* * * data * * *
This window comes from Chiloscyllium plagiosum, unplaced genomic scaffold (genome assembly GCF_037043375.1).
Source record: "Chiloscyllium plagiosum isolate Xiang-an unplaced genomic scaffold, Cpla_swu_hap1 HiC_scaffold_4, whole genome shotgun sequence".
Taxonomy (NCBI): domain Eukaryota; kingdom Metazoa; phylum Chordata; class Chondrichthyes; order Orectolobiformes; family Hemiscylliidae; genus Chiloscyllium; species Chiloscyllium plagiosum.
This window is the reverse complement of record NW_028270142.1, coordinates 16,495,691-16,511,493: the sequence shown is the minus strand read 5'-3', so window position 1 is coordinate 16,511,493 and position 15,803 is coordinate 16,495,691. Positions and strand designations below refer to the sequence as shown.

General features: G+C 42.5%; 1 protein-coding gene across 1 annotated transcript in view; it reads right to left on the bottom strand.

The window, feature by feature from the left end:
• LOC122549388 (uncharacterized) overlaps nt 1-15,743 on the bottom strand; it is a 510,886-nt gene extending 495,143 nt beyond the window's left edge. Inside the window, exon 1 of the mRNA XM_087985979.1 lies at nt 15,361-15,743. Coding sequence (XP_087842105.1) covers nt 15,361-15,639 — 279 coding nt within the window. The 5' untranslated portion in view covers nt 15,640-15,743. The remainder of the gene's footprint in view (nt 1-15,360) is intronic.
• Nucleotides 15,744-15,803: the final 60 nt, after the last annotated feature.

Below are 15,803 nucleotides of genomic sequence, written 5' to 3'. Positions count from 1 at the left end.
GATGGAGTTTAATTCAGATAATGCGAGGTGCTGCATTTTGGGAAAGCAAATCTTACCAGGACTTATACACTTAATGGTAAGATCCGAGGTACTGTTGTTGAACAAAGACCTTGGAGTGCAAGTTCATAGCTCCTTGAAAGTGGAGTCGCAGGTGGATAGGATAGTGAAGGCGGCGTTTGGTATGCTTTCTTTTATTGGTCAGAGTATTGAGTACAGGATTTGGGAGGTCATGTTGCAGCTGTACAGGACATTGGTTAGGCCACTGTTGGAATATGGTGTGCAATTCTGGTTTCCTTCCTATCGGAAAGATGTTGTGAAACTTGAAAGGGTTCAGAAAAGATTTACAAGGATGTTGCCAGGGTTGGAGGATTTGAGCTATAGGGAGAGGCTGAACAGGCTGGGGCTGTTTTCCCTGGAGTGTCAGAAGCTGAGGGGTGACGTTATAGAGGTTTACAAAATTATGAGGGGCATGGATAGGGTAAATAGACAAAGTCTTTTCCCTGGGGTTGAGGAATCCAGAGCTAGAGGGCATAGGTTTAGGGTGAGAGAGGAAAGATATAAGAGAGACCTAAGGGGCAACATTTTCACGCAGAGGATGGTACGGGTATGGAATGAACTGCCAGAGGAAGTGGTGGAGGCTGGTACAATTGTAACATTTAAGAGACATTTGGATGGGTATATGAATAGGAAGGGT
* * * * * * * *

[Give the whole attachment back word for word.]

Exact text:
This window comes from Chiloscyllium plagiosum, unplaced genomic scaffold (genome assembly GCF_037043375.1).
Source record: "Chiloscyllium plagiosum isolate Xiang-an unplaced genomic scaffold, Cpla_swu_hap1 HiC_scaffold_4, whole genome shotgun sequence".
Taxonomy (NCBI): domain Eukaryota; kingdom Metazoa; phylum Chordata; class Chondrichthyes; order Orectolobiformes; family Hemiscylliidae; genus Chiloscyllium; species Chiloscyllium plagiosum.
This window is the reverse complement of record NW_028270142.1, coordinates 16,495,691-16,511,493: the sequence shown is the minus strand read 5'-3', so window position 1 is coordinate 16,511,493 and position 15,803 is coordinate 16,495,691. Positions and strand designations below refer to the sequence as shown.

General features: G+C 42.5%; 1 protein-coding gene across 1 annotated transcript in view; it reads right to left on the bottom strand.

The window, feature by feature from the left end:
• LOC122549388 (uncharacterized) overlaps nt 1-15,743 on the bottom strand; it is a 510,886-nt gene extending 495,143 nt beyond the window's left edge. Inside the window, exon 1 of the mRNA XM_087985979.1 lies at nt 15,361-15,743. Coding sequence (XP_087842105.1) covers nt 15,361-15,639 — 279 coding nt within the window. The 5' untranslated portion in view covers nt 15,640-15,743. The remainder of the gene's footprint in view (nt 1-15,360) is intronic.
• Nucleotides 15,744-15,803: the final 60 nt, after the last annotated feature.

Below are 15,803 nucleotides of genomic sequence, written 5' to 3'. Positions count from 1 at the left end.
GATGGAGTTTAATTCAGATAATGCGAGGTGCTGCATTTTGGGAAAGCAAATCTTACCAGGACTTATACACTTAATGGTAAGATCCGAGGTACTGTTGTTGAACAAAGACCTTGGAGTGCAAGTTCATAGCTCCTTGAAAGTGGAGTCGCAGGTGGATAGGATAGTGAAGGCGGCGTTTGGTATGCTTTCTTTTATTGGTCAGAGTATTGAGTACAGGATTTGGGAGGTCATGTTGCAGCTGTACAGGACATTGGTTAGGCCACTGTTGGAATATGGTGTGCAATTCTGGTTTCCTTCCTATCGGAAAGATGTTGTGAAACTTGAAAGGGTTCAGAAAAGATTTACAAGGATGTTGCCAGGGTTGGAGGATTTGAGCTATAGGGAGAGGCTGAACAGGCTGGGGCTGTTTTCCCTGGAGTGTCAGAAGCTGAGGGGTGACGTTATAGAGGTTTACAAAATTATGAGGGGCATGGATAGGGTAAATAGACAAAGTCTTTTCCCTGGGGTTGAGGAATCCAGAGCTAGAGGGCATAGGTTTAGGGTGAGAGAGGAAAGATATAAGAGAGACCTAAGGGGCAACATTTTCACGCAGAGGATGGTACGGGTATGGAATGAACTGCCAGAGGAAGTGGTGGAGGCTGGTACAATTGTAACATTTAAGAGACATTTGGATGGGTATATGAATAGGAAGGGT